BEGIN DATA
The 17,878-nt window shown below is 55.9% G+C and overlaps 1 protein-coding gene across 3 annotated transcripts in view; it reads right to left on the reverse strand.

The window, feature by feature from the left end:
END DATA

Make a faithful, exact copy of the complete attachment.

The 17,878-nt window shown below is 55.9% G+C and overlaps 1 protein-coding gene across 3 annotated transcripts in view; it reads right to left on the reverse strand.

The window, feature by feature from the left end: